Higher Education Pay Law a Mistake
Among the last things West Virginia’s state colleges and universities need is to be micromanaged from Charleston when it comes to setting pay for employees.
It is bad enough when case-by-case decisions on policy and practices are made by officials in the state capital. Far worse is when the Legislature enacts laws that remove most or all management flexibility college and university administrators need.
That appears to be what happened in 2011, when lawmakers approved a statute being referred to as Senate Bill 330.
State law previously included rules on pay levels for higher education “classified employees” such as custodians, maintenance workers and secretaries. SB 330 had been intended to update those requirements.
But the complex bill also gives the Higher Education Policy Commission substantial control over what state colleges and universities pay all employees, including faculty members.
Using a concept referred to as “internal equity,” the law seems to be an attempt to ensure state higher education employees’ pay rates are comparable to other people doing the same jobs and with similar qualifications on their own campuses. Using “relative market equity,” it extends that to cover pay in relation to communities and “peer institutions” that may be located in other states.
If all this sounds like the “prevailing wage” laws that waste millions of dollars in taxpayers’ money each year, you are beginning to get the picture. Those rules require contractors on public works projects to pay wages at rates set in Charleston, allegedly to ensure employees are compensated fairly in relation to other people in their areas. Often, the required rates are higher than wages actually prevailing in an area.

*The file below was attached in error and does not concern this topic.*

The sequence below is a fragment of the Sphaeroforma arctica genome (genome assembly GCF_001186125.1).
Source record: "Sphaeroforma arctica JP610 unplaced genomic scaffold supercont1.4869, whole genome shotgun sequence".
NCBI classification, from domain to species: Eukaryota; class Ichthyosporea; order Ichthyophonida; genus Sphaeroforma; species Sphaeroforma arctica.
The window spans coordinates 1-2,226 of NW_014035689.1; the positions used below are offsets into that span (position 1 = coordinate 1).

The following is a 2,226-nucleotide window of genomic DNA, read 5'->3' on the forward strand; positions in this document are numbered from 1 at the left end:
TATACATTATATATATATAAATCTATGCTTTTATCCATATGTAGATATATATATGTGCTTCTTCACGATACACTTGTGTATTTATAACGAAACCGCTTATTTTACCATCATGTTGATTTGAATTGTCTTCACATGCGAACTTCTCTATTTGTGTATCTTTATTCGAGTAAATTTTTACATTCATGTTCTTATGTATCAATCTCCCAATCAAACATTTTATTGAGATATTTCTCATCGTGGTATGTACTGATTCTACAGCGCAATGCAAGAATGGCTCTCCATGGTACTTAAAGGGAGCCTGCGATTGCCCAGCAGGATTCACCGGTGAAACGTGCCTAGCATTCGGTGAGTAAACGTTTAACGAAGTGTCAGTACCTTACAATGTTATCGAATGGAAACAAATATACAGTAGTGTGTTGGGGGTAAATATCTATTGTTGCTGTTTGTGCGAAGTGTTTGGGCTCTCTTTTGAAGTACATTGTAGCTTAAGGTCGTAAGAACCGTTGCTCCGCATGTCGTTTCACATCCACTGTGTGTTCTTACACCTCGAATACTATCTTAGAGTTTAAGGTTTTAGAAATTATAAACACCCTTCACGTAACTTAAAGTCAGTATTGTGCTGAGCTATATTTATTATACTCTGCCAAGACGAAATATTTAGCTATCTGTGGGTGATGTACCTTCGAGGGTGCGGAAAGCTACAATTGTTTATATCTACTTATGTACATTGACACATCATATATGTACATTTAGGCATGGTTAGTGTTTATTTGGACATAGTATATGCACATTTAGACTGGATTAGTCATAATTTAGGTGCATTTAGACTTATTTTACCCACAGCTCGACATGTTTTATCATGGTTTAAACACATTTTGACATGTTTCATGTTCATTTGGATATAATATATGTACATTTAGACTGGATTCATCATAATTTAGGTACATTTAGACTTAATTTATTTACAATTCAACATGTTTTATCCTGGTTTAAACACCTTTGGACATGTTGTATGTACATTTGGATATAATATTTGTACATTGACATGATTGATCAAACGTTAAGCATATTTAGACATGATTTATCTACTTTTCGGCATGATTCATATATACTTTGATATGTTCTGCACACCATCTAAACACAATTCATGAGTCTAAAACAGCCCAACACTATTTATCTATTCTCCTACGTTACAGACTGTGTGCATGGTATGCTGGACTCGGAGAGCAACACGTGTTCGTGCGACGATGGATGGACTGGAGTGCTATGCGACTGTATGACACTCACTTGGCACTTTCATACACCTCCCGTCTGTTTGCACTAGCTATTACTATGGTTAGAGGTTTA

So SB 330 could force state colleges and universities to spend more on payrolls. Either taxpayers or students would have to cover the increased cost.
Ironically, some institutions, including West Virginia University, face a problem of not being able to pay enough to get some faculty members they need. That is because of the “equity” restraints in the law.
More than two years after it was enacted, SB 330 still is not being enforced, at least in part because of its complexity.
State college and university officials run very diverse institutions scattered throughout West Virginia. Presumably, they wouldn’t have retained their posts if they did not know what they were doing on various issues, including how to get good employees, pay them fairly, and be good stewards of taxpayers’ and students’ money.
Legislators should take another look at SB 330, listen with open minds to concerns from colleges and universities, and repeal the law.